- It should also be noted that as long ago as 1996, a System Three poll reported that 39 per cent said that they were Scottish not British, many more than did so in our 1992 and 1997 surveys. However this System Three poll was conducted using a rather different methodological approach and thus we cannot be sure that the difference represents a methodological artefact rather than evidence that the incidence of an exclusive Scottish identity had at some point been just as high before the advent of the Scottish Parliament as it has proven to be subsequently (Moreno, 2006).
- On the events in 2012 that might help account for the lower level of Northern Irish identity in that year see Note 8.
- Bases for Table 6.2 are as follows:
- Belfast City Council voted in December 2012 to fly the Union flag only on a limited number of special days rather than, as hitherto, every day. The decision occasioned some rioting. There was also some serious rioting in Belfast and elsewhere the previous summer in the wake of that season's Orange Order parades (Nolan, 2013: 161). The year 2012 also saw the centennial commemoration of the events leading up to the signing of the Ulster Covenant in opposition to Home Rule.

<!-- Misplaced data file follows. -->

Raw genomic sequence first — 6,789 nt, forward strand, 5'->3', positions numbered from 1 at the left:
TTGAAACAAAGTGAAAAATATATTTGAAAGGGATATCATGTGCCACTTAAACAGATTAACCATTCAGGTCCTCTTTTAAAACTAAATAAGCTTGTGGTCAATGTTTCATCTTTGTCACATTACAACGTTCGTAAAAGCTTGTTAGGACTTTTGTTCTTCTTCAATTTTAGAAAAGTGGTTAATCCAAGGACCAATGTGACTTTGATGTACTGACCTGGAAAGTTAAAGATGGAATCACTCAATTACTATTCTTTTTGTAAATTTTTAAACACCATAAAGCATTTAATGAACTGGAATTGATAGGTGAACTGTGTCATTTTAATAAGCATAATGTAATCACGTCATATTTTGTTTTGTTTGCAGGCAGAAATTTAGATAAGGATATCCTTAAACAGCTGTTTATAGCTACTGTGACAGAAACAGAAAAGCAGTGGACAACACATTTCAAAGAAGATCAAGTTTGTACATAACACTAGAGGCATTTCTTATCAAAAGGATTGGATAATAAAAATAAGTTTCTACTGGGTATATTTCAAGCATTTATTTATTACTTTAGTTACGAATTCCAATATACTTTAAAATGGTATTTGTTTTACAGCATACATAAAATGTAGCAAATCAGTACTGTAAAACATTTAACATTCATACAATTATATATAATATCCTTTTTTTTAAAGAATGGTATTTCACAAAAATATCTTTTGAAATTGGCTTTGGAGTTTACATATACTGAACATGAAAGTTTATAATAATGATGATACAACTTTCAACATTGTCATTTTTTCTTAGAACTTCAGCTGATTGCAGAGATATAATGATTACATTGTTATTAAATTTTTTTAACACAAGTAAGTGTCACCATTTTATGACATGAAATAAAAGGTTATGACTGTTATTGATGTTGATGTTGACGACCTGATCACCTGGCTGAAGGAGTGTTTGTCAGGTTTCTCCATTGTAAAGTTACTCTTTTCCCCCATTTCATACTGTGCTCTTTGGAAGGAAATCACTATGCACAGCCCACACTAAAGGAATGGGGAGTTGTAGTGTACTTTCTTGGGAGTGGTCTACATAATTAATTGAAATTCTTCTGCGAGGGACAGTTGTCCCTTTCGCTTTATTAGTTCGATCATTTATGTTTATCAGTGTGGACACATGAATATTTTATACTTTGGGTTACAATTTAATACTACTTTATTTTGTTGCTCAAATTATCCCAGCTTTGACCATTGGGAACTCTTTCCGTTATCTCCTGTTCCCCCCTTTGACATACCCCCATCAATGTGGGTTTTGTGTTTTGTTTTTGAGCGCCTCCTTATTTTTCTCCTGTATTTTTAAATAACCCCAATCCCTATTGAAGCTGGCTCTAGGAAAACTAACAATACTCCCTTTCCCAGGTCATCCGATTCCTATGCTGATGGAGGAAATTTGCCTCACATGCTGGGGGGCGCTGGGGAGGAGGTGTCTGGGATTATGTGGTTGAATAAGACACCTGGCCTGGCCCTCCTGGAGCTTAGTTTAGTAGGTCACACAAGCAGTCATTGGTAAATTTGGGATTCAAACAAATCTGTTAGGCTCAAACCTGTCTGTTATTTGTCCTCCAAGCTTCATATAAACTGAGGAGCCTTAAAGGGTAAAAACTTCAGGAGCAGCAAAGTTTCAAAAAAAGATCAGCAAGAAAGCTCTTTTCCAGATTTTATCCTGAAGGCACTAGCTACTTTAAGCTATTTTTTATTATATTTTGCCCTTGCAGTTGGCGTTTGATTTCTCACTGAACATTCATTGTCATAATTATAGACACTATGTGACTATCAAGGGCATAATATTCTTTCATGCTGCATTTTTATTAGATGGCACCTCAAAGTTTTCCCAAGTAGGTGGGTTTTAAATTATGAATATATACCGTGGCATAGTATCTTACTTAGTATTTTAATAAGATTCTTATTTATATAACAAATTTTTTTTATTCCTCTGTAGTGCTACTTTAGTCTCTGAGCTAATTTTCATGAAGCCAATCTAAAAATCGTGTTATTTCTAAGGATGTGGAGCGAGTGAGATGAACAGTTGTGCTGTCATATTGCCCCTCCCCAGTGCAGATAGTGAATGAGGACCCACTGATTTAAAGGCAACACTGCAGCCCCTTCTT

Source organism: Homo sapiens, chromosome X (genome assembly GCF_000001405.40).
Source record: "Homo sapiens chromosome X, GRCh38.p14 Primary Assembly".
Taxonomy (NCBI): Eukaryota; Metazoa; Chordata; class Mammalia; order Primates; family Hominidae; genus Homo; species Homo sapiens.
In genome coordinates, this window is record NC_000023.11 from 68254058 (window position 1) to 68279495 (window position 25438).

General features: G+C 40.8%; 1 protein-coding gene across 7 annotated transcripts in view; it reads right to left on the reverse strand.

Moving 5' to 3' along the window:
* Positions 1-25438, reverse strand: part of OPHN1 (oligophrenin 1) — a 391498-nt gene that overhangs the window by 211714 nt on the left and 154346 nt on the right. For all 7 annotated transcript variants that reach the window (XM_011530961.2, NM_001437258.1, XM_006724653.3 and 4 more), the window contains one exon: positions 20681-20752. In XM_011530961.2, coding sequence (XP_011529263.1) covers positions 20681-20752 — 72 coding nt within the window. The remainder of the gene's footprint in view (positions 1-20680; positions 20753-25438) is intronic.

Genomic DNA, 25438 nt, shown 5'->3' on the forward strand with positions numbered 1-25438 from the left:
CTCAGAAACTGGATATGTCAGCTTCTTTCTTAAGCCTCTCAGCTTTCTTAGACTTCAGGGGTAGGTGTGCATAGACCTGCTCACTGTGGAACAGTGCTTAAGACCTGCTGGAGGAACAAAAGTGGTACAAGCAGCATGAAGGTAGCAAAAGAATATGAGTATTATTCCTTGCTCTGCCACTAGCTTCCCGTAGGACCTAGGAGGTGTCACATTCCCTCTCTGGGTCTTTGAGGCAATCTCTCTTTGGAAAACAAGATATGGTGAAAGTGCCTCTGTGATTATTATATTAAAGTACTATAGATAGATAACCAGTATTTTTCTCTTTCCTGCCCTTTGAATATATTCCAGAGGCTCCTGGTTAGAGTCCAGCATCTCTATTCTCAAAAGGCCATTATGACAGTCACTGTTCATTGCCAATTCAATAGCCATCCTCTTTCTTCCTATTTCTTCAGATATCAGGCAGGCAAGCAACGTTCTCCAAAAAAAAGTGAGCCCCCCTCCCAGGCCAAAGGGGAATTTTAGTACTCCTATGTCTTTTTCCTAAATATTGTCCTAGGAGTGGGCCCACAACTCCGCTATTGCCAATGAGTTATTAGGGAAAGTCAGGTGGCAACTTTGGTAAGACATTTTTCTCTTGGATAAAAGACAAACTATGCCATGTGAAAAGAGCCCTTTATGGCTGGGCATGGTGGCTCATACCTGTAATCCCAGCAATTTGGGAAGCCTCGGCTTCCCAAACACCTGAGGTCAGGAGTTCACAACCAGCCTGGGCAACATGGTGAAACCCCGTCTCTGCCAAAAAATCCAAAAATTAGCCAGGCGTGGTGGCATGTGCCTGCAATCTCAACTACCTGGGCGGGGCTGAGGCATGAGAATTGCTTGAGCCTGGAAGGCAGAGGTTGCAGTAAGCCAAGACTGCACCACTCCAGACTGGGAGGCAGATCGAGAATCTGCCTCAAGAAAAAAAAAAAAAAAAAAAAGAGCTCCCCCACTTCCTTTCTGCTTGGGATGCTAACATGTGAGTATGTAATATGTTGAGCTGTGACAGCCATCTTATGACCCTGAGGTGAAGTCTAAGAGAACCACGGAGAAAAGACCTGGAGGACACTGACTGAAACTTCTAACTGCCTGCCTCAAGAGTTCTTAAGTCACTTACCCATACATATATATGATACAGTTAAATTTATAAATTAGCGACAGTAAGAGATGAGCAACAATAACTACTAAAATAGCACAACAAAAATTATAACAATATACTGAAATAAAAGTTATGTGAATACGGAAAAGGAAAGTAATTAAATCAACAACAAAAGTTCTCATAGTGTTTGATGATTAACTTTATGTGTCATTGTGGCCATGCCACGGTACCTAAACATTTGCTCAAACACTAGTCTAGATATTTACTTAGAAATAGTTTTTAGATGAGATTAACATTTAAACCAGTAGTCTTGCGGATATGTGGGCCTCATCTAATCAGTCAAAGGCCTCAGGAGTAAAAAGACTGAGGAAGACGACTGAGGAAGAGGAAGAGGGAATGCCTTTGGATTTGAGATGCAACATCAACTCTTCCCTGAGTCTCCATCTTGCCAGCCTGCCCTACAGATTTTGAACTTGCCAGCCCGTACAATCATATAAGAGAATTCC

- Wyn Jones et al. (2012) claimed on the basis of an internet 'Future of England' survey conducted by YouGov in July/August 2011 that there had been a marked increase in English as opposed to British identity. They found that 40 per cent said they were exclusively or predominantly English (compared with 33 per cent on the 2009 British Social Attitudes survey). However, a subsequent YouGov poll conducted for Channel 4 News in January 2012 found only 33 per cent saying they were exclusively or predominantly English while a second Future of England survey in November 2011 put the figure at 35 per cent (Wyn Jones et al., 2013). Even leaving aside the many methodological differences between the two exercises, it would appear that Wyn Jones et al.'s relatively high 2011 figure could well have been the result of no more than sampling variation.
- It should be noted that in 2012 the English version of the Moreno question was not administered to a small number of respondents who had been born in Scotland or Wales (N=76). However, given their place of birth they might reasonably be expected to be more likely to claim to be exclusively or predominantly British rather than exclusively or predominantly English. Their exclusion thus should not have diminished the proportion saying they are predominantly or wholly English.
On the whole, do you think that England's economy benefits more from having Scotland in the UK, or that Scotland's economy benefits more from being part of the UK, or is it about equal?
England benefits more
Scotland benefits more